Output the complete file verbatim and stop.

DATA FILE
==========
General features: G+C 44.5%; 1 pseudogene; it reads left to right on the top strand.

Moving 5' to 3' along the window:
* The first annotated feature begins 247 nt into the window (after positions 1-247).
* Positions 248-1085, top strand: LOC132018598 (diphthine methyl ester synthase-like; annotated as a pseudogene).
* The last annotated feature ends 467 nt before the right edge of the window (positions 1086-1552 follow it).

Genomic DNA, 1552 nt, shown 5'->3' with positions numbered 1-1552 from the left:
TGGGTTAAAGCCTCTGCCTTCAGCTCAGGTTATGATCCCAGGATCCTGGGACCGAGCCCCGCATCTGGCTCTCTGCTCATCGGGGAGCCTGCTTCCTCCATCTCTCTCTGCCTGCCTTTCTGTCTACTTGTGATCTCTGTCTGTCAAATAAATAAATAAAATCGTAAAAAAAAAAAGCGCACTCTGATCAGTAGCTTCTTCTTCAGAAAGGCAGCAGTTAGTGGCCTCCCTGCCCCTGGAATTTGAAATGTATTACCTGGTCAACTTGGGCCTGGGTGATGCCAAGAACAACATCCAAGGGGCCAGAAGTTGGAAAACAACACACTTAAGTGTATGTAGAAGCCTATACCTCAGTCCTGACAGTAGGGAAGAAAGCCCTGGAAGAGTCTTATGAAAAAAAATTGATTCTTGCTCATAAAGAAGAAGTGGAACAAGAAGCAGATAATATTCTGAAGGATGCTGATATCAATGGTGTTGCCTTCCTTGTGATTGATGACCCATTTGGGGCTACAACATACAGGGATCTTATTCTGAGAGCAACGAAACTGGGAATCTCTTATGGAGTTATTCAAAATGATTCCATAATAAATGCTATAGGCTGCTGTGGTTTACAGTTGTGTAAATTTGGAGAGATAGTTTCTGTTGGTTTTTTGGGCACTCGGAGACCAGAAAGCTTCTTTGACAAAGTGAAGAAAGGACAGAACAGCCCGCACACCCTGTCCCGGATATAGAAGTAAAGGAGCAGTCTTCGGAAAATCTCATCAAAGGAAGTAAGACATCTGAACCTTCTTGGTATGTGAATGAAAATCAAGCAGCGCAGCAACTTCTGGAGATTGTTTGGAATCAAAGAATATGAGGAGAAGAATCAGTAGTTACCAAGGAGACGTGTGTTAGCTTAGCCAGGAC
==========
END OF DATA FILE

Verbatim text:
General features: G+C 44.5%; 1 pseudogene; it reads left to right on the top strand.

Moving 5' to 3' along the window:
* The first annotated feature begins 247 nt into the window (after positions 1-247).
* Positions 248-1085, top strand: LOC132018598 (diphthine methyl ester synthase-like; annotated as a pseudogene).
* The last annotated feature ends 467 nt before the right edge of the window (positions 1086-1552 follow it).

Genomic DNA, 1552 nt, shown 5'->3' with positions numbered 1-1552 from the left:
TGGGTTAAAGCCTCTGCCTTCAGCTCAGGTTATGATCCCAGGATCCTGGGACCGAGCCCCGCATCTGGCTCTCTGCTCATCGGGGAGCCTGCTTCCTCCATCTCTCTCTGCCTGCCTTTCTGTCTACTTGTGATCTCTGTCTGTCAAATAAATAAATAAAATCGTAAAAAAAAAAAGCGCACTCTGATCAGTAGCTTCTTCTTCAGAAAGGCAGCAGTTAGTGGCCTCCCTGCCCCTGGAATTTGAAATGTATTACCTGGTCAACTTGGGCCTGGGTGATGCCAAGAACAACATCCAAGGGGCCAGAAGTTGGAAAACAACACACTTAAGTGTATGTAGAAGCCTATACCTCAGTCCTGACAGTAGGGAAGAAAGCCCTGGAAGAGTCTTATGAAAAAAAATTGATTCTTGCTCATAAAGAAGAAGTGGAACAAGAAGCAGATAATATTCTGAAGGATGCTGATATCAATGGTGTTGCCTTCCTTGTGATTGATGACCCATTTGGGGCTACAACATACAGGGATCTTATTCTGAGAGCAACGAAACTGGGAATCTCTTATGGAGTTATTCAAAATGATTCCATAATAAATGCTATAGGCTGCTGTGGTTTACAGTTGTGTAAATTTGGAGAGATAGTTTCTGTTGGTTTTTTGGGCACTCGGAGACCAGAAAGCTTCTTTGACAAAGTGAAGAAAGGACAGAACAGCCCGCACACCCTGTCCCGGATATAGAAGTAAAGGAGCAGTCTTCGGAAAATCTCATCAAAGGAAGTAAGACATCTGAACCTTCTTGGTATGTGAATGAAAATCAAGCAGCGCAGCAACTTCTGGAGATTGTTTGGAATCAAAGAATATGAGGAGAAGAATCAGTAGTTACCAAGGAGACGTGTGTTAGCTTAGCCAGGAC